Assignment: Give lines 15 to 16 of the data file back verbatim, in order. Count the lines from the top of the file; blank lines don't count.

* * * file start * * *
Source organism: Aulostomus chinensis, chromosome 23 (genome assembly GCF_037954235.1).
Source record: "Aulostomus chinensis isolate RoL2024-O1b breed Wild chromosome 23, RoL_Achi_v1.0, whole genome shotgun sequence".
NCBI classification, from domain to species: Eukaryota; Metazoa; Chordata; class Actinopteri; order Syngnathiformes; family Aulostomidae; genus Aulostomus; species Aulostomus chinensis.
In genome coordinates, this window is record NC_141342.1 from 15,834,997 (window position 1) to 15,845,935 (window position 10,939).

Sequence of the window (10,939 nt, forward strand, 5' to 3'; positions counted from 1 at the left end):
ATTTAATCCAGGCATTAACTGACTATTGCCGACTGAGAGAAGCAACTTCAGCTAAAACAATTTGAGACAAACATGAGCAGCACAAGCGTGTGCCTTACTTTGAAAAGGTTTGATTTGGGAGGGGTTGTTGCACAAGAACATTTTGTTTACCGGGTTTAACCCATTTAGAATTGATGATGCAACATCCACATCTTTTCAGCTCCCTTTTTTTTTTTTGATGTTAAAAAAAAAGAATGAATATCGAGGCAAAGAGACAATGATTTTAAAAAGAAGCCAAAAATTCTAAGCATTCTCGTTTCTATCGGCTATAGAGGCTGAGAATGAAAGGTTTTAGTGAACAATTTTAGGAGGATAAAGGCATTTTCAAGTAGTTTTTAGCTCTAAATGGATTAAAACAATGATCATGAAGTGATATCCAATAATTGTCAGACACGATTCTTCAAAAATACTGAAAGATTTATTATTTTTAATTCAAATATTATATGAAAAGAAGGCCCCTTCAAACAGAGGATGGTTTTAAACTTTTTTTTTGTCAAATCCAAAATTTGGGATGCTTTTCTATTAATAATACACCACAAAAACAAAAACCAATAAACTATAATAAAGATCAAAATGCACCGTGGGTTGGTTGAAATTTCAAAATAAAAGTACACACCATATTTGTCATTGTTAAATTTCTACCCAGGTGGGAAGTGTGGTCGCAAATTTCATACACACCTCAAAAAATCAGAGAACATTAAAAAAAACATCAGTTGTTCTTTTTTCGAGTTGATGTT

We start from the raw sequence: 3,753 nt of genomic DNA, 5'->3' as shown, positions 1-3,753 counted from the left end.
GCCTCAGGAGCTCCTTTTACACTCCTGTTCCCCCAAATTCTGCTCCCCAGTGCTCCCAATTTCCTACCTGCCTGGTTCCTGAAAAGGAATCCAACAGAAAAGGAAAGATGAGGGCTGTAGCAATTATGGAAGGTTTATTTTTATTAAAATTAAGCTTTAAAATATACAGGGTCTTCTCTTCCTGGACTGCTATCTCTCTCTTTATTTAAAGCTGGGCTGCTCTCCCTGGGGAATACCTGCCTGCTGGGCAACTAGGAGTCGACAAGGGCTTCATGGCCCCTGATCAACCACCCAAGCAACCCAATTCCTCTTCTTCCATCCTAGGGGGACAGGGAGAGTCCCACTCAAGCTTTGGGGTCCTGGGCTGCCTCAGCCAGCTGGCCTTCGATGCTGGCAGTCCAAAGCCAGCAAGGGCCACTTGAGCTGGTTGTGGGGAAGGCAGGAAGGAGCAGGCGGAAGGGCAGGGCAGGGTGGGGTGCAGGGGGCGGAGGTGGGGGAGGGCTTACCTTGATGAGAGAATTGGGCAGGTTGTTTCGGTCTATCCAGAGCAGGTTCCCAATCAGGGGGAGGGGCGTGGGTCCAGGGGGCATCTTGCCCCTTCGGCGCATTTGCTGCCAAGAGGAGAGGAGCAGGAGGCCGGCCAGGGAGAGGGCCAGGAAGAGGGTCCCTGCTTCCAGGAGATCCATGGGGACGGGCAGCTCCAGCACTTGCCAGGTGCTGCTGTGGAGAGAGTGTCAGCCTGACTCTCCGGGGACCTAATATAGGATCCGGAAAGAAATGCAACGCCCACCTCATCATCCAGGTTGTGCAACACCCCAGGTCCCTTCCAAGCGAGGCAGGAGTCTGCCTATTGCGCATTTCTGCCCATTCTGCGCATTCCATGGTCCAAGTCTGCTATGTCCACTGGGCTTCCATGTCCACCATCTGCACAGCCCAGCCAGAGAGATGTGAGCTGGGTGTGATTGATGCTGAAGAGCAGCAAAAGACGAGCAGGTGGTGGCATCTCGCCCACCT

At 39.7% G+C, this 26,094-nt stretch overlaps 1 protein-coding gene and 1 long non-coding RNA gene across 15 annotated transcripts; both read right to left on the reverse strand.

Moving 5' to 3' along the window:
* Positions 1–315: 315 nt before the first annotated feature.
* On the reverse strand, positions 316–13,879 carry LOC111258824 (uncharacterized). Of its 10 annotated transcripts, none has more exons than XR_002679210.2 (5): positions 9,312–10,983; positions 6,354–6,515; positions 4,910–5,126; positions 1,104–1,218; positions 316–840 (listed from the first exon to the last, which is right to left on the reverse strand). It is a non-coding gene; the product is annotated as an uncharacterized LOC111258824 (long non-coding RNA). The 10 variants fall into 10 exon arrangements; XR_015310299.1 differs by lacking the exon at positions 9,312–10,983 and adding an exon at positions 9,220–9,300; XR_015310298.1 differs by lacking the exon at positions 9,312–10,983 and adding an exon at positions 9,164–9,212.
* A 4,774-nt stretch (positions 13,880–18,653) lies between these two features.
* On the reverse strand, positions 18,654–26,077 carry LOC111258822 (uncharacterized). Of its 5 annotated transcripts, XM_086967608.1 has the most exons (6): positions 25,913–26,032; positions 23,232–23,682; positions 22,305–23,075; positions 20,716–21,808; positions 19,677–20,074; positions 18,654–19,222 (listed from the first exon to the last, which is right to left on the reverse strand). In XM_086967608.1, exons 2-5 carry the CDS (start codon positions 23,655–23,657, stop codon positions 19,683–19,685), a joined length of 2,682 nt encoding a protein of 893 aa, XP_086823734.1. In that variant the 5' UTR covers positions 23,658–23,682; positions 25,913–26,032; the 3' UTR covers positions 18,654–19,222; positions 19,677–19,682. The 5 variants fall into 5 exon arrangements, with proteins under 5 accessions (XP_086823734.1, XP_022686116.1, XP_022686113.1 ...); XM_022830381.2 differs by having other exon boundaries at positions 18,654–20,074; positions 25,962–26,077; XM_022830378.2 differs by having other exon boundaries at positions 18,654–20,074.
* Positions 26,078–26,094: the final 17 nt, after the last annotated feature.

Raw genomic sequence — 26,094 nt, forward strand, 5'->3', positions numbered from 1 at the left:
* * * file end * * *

* Positions 26,078–26,094: the final 17 nt, after the last annotated feature.

Raw genomic sequence — 26,094 nt, forward strand, 5'->3', positions numbered from 1 at the left: